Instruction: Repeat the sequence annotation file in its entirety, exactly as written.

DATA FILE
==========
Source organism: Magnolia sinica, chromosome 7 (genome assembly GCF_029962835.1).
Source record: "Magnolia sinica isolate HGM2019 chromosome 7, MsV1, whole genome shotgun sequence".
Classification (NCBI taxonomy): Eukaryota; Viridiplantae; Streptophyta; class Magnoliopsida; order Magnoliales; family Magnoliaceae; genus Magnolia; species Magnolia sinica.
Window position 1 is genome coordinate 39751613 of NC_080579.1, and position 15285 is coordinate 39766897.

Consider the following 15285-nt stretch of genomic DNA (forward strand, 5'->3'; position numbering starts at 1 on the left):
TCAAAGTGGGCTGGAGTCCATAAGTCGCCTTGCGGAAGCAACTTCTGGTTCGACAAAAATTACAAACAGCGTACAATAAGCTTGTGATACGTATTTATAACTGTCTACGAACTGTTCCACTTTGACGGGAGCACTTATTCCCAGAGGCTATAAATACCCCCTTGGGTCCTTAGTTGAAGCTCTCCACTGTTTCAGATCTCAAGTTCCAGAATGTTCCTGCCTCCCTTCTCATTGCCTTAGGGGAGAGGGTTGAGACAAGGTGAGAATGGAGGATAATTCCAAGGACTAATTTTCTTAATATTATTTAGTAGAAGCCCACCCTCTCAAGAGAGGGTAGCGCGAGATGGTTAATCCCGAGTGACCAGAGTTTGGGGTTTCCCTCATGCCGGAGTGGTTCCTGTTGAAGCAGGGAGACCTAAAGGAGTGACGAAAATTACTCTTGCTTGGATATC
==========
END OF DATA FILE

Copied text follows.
Source organism: Magnolia sinica, chromosome 7 (genome assembly GCF_029962835.1).
Source record: "Magnolia sinica isolate HGM2019 chromosome 7, MsV1, whole genome shotgun sequence".
Classification (NCBI taxonomy): Eukaryota; Viridiplantae; Streptophyta; class Magnoliopsida; order Magnoliales; family Magnoliaceae; genus Magnolia; species Magnolia sinica.
Window position 1 is genome coordinate 39751613 of NC_080579.1, and position 15285 is coordinate 39766897.

Consider the following 15285-nt stretch of genomic DNA (forward strand, 5'->3'; position numbering starts at 1 on the left):
TCAAAGTGGGCTGGAGTCCATAAGTCGCCTTGCGGAAGCAACTTCTGGTTCGACAAAAATTACAAACAGCGTACAATAAGCTTGTGATACGTATTTATAACTGTCTACGAACTGTTCCACTTTGACGGGAGCACTTATTCCCAGAGGCTATAAATACCCCCTTGGGTCCTTAGTTGAAGCTCTCCACTGTTTCAGATCTCAAGTTCCAGAATGTTCCTGCCTCCCTTCTCATTGCCTTAGGGGAGAGGGTTGAGACAAGGTGAGAATGGAGGATAATTCCAAGGACTAATTTTCTTAATATTATTTAGTAGAAGCCCACCCTCTCAAGAGAGGGTAGCGCGAGATGGTTAATCCCGAGTGACCAGAGTTTGGGGTTTCCCTCATGCCGGAGTGGTTCCTGTTGAAGCAGGGAGACCTAAAGGAGTGACGAAAATTACTCTTGCTTGGATATC